This is a guest post by Campbell and Alya of Stingy Nomads.
It’s no secret that Canada offers some spectacular landscapes for hiking. The second largest country in the world is covered by more than 40% forest, surrounded by the world’s longest coastline, and home to one of the greatest mountain ranges in the world, the Canadian Rockies.
Crisscrossed by hiking trails from the Atlantic to the Pacific, hiking trips in Canada will allow you to see many of the 17,000 species of plants, spectacular scenery, and unique animals found nowhere else on the planet. There are some seriously beautiful and varied trails found all over the country’s 10 provinces.
In this post, we’re going to highlight several of our favorite Canadian trails that offer some of the best backpacking in Canada:
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The West Coast Trail, Vancouver Island
Arguably Canada’s most famous backpacking trail, the West Coast Trail is a challenging 75km multi-day hike over beach and forest terrain on the west coast of Vancouver Island.
This 5-7 day hike is a wild one, and can be brutal when there is a lot of rain. Expect pools of mud, ladders, bridges, and cable cars that you have to use to pull yourself across rivers.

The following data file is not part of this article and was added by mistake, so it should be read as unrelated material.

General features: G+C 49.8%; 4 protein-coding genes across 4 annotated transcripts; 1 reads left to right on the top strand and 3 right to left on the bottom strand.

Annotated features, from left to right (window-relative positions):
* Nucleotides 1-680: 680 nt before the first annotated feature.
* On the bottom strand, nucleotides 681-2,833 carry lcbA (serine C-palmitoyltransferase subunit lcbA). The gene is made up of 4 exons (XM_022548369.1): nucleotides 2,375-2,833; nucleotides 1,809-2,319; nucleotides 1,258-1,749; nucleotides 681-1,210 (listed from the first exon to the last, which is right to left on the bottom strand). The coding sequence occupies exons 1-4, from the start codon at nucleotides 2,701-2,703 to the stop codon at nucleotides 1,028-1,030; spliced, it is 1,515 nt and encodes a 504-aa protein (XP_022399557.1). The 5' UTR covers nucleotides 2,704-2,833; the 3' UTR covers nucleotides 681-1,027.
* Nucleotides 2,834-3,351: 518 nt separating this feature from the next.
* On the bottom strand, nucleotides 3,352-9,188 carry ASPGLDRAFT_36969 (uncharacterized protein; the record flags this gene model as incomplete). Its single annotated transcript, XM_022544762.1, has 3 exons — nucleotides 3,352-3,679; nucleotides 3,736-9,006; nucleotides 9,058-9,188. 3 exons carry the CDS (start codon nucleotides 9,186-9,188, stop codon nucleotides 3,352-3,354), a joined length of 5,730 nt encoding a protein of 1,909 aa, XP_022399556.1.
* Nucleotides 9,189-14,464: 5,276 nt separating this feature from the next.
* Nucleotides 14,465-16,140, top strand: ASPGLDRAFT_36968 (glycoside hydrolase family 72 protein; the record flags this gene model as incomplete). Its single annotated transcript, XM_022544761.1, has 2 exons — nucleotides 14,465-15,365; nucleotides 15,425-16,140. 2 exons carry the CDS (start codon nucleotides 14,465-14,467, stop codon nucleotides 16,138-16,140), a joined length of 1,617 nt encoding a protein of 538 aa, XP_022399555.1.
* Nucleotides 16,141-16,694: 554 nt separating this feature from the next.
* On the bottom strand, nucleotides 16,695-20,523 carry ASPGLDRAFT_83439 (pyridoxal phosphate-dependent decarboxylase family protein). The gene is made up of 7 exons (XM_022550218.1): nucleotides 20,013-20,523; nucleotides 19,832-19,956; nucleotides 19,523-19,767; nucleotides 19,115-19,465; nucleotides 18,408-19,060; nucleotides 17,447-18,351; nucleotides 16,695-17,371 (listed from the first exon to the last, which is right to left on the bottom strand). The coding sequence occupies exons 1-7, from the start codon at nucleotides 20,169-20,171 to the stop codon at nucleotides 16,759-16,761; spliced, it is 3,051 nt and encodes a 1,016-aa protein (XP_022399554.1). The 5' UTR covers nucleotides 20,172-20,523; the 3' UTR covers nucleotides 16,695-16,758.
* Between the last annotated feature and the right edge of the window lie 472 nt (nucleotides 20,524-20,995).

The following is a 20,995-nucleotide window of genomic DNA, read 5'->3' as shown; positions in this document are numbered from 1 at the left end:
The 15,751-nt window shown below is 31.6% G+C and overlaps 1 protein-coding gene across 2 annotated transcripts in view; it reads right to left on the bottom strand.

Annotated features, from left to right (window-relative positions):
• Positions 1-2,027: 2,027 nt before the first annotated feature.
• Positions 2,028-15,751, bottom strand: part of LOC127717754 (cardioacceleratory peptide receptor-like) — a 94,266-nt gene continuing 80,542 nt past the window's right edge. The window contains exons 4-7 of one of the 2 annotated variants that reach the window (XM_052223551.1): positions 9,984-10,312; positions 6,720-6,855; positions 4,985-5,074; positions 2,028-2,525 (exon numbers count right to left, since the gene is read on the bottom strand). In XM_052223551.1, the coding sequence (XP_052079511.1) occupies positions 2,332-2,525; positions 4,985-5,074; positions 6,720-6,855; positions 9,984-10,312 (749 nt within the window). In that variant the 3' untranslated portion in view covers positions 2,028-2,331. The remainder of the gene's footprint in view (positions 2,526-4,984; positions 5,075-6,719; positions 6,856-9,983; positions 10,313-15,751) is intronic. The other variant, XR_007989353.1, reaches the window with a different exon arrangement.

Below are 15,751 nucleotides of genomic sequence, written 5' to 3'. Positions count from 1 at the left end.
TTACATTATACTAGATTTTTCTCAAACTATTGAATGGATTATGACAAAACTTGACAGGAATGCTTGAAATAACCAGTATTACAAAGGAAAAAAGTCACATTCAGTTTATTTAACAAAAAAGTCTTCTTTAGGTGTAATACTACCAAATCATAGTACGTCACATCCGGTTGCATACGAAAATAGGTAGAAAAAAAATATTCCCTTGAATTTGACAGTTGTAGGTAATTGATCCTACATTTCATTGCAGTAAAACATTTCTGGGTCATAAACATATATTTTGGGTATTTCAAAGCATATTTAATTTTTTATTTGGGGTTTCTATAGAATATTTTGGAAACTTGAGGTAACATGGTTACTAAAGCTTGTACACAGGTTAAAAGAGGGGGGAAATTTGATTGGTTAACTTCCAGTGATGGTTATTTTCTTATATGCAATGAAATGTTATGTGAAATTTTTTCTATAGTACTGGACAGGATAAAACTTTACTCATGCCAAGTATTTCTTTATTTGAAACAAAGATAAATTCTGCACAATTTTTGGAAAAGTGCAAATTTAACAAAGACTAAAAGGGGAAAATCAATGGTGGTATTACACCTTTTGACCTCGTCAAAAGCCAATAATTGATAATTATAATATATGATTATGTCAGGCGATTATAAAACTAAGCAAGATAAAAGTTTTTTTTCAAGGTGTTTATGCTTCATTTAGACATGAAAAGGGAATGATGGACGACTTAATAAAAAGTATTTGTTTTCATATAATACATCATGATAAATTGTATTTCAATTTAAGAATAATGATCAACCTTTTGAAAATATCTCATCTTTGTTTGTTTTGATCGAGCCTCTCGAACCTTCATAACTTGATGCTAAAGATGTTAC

What is so magical about The West Coast Trail is that the majority of the hike is on miles of extensive white sandy beaches, and you can camp on the beach every night. Hours of walking on the sand is alternated with hiking through spectacular indigenous forest, where things can get muddy and tough when it rains. The fauna and flora is unreal, with bears, orcas, whales and dolphins often seen while hiking here!
Note that only 30 people are allowed to start hiking the West Coast trail everyday, so be sure to reserve your spot early!
The Juan de Fuca Marine Trail, Vancouver Island
The Juan de Fuca Marine Trail is a good alternative to the West Coast Trail, as it is cheaper, shorter, and doesn’t require booking in advance.
Both trails start close to Port Renfrew on Vancouver island, stretching in opposite directions. The fauna, flora, and terrain on the Juan de Fuca is similar to the West Coast Trail, but there is less hiking and camping on the beach.
The Juan de Fuca Trail is 49km and takes 4 days of backpacking to complete, carrying everything you need for the duration of the trip. Alternatively, you can hike a shorter segment of it and turn it into a day hike instead. Park at the Parkinson Creek, Sombrio Beach, or China Beach trailhead and start your hike from there.
Transport to the West Coast Trail and Juan de Fuca Trail can be arranged with the West Coast Trail Express.
Need accommodation before or after your hike in Victoria? Check the below map for hotel options:
Garibaldi National Park, Whistler
Garibaldi National Park gets its name from the glacier-ringed Mount Garibaldi (2,678-meters) inside the park. It is a real hiker’s paradise, offering over 90km of well-marked trails to several gorgeous glacial lakes and viewpoints. Garibaldi Lake, Black Tusk, Panorama Ridge, and Elfin Lakes are amongst the top one day hiking trips in Canada.
Garibaldi Lake is the most popular hike in the park, an 18km out-and-back trail that takes 5-6 hours to complete. The turquoise glacial lake is spectacular: at an elevation of 1450m, it’s surrounded by snow capped peaks and surprisingly the water is not too cold, so you might be tempted to go for a swim. The trail is surrounded by old growth forest, passing little creeks, going uphill all the way in a series of switchbacks.